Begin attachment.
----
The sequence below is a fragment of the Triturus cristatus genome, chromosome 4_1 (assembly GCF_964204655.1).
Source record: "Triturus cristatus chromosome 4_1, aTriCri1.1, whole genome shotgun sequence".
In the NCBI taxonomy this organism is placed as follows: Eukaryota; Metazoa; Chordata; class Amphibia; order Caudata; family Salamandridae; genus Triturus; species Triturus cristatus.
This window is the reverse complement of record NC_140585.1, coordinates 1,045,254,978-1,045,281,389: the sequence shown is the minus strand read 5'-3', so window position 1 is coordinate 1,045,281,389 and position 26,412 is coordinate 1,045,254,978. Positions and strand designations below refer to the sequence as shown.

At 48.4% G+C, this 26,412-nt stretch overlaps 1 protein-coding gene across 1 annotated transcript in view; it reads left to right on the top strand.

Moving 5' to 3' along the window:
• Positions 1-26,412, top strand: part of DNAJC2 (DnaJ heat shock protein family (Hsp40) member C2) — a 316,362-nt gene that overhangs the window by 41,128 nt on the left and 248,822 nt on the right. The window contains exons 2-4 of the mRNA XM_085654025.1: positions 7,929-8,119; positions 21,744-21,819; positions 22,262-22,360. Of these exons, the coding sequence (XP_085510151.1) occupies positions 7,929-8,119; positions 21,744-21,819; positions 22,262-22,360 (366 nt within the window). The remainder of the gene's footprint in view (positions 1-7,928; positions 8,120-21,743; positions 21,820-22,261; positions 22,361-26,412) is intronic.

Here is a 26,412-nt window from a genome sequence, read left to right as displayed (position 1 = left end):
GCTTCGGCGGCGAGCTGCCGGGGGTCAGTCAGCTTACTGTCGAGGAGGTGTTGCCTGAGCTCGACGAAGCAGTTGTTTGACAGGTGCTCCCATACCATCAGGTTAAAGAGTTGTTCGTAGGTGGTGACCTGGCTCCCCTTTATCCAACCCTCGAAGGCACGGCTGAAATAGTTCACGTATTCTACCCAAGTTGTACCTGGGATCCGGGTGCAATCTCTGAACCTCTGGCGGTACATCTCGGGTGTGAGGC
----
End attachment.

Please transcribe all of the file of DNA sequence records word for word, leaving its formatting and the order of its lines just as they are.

The sequence below is a fragment of the Triturus cristatus genome, chromosome 4_1 (assembly GCF_964204655.1).
Source record: "Triturus cristatus chromosome 4_1, aTriCri1.1, whole genome shotgun sequence".
In the NCBI taxonomy this organism is placed as follows: Eukaryota; Metazoa; Chordata; class Amphibia; order Caudata; family Salamandridae; genus Triturus; species Triturus cristatus.
This window is the reverse complement of record NC_140585.1, coordinates 1,045,254,978-1,045,281,389: the sequence shown is the minus strand read 5'-3', so window position 1 is coordinate 1,045,281,389 and position 26,412 is coordinate 1,045,254,978. Positions and strand designations below refer to the sequence as shown.

At 48.4% G+C, this 26,412-nt stretch overlaps 1 protein-coding gene across 1 annotated transcript in view; it reads left to right on the top strand.

Moving 5' to 3' along the window:
• Positions 1-26,412, top strand: part of DNAJC2 (DnaJ heat shock protein family (Hsp40) member C2) — a 316,362-nt gene that overhangs the window by 41,128 nt on the left and 248,822 nt on the right. The window contains exons 2-4 of the mRNA XM_085654025.1: positions 7,929-8,119; positions 21,744-21,819; positions 22,262-22,360. Of these exons, the coding sequence (XP_085510151.1) occupies positions 7,929-8,119; positions 21,744-21,819; positions 22,262-22,360 (366 nt within the window). The remainder of the gene's footprint in view (positions 1-7,928; positions 8,120-21,743; positions 21,820-22,261; positions 22,361-26,412) is intronic.

Here is a 26,412-nt window from a genome sequence, read left to right as displayed (position 1 = left end):
GCTTCGGCGGCGAGCTGCCGGGGGTCAGTCAGCTTACTGTCGAGGAGGTGTTGCCTGAGCTCGACGAAGCAGTTGTTTGACAGGTGCTCCCATACCATCAGGTTAAAGAGTTGTTCGTAGGTGGTGACCTGGCTCCCCTTTATCCAACCCTCGAAGGCACGGCTGAAATAGTTCACGTATTCTACCCAAGTTGTACCTGGGATCCGGGTGCAATCTCTGAACCTCTGGCGGTACATCTCGGGTGTGAGGC